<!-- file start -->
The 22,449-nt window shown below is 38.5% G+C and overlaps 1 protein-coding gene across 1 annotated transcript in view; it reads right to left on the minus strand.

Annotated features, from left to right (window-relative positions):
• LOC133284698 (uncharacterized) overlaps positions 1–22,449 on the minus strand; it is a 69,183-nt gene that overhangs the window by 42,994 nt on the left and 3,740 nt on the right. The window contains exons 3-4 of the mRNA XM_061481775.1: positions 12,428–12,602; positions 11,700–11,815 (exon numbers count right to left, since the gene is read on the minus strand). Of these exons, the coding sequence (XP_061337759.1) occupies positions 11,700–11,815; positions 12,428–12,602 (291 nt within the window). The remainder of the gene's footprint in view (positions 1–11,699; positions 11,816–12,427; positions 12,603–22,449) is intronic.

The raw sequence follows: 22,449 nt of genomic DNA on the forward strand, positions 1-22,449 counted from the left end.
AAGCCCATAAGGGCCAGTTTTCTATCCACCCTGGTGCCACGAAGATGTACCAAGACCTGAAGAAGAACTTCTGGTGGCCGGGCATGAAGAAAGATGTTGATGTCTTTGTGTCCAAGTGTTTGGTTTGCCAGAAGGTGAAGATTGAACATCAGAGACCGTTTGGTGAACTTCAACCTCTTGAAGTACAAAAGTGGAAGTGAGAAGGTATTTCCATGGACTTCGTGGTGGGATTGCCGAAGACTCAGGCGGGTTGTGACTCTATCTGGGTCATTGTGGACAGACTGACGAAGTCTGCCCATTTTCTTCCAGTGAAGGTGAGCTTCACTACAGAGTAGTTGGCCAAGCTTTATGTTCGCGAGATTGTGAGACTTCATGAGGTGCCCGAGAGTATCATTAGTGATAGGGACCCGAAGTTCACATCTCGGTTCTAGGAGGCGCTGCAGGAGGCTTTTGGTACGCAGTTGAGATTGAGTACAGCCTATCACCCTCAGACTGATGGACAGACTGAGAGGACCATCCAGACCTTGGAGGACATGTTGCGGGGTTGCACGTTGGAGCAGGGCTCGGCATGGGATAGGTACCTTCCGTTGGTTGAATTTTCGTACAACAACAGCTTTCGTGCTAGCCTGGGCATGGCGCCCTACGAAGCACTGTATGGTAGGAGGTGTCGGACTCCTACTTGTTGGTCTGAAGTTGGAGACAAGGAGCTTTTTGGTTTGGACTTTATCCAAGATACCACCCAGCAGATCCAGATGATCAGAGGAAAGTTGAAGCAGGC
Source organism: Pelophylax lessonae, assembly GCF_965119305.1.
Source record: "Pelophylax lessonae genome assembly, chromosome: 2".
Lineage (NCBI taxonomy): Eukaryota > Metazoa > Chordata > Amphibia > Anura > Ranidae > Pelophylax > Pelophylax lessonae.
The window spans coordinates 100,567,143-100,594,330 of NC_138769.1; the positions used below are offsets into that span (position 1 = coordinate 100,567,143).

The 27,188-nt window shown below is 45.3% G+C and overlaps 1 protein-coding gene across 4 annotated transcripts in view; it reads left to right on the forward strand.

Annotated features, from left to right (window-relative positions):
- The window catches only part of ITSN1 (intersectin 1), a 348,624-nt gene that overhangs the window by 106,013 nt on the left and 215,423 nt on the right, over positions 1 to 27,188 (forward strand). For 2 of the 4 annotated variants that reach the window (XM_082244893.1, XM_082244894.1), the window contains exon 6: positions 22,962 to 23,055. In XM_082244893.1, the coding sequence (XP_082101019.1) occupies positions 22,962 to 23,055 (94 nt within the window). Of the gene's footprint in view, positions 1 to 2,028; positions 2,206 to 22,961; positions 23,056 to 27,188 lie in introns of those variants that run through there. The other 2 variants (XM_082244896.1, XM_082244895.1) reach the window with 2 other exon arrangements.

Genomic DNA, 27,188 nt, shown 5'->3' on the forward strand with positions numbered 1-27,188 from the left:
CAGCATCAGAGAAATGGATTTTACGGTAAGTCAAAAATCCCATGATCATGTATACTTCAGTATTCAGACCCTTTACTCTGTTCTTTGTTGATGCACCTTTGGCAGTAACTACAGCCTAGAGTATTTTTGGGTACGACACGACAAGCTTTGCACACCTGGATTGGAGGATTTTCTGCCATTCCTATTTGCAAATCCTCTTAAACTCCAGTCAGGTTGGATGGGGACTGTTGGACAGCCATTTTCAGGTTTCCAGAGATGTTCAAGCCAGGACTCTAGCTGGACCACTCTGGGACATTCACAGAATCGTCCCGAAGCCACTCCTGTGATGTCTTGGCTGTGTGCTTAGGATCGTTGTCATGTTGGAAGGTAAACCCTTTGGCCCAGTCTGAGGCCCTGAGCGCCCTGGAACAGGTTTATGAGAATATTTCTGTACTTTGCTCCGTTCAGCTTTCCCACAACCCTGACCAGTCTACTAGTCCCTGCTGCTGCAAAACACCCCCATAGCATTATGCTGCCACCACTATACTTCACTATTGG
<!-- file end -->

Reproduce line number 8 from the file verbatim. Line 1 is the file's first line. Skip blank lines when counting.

Lineage (NCBI taxonomy): Eukaryota > Metazoa > Chordata > Amphibia > Anura > Ranidae > Pelophylax > Pelophylax lessonae.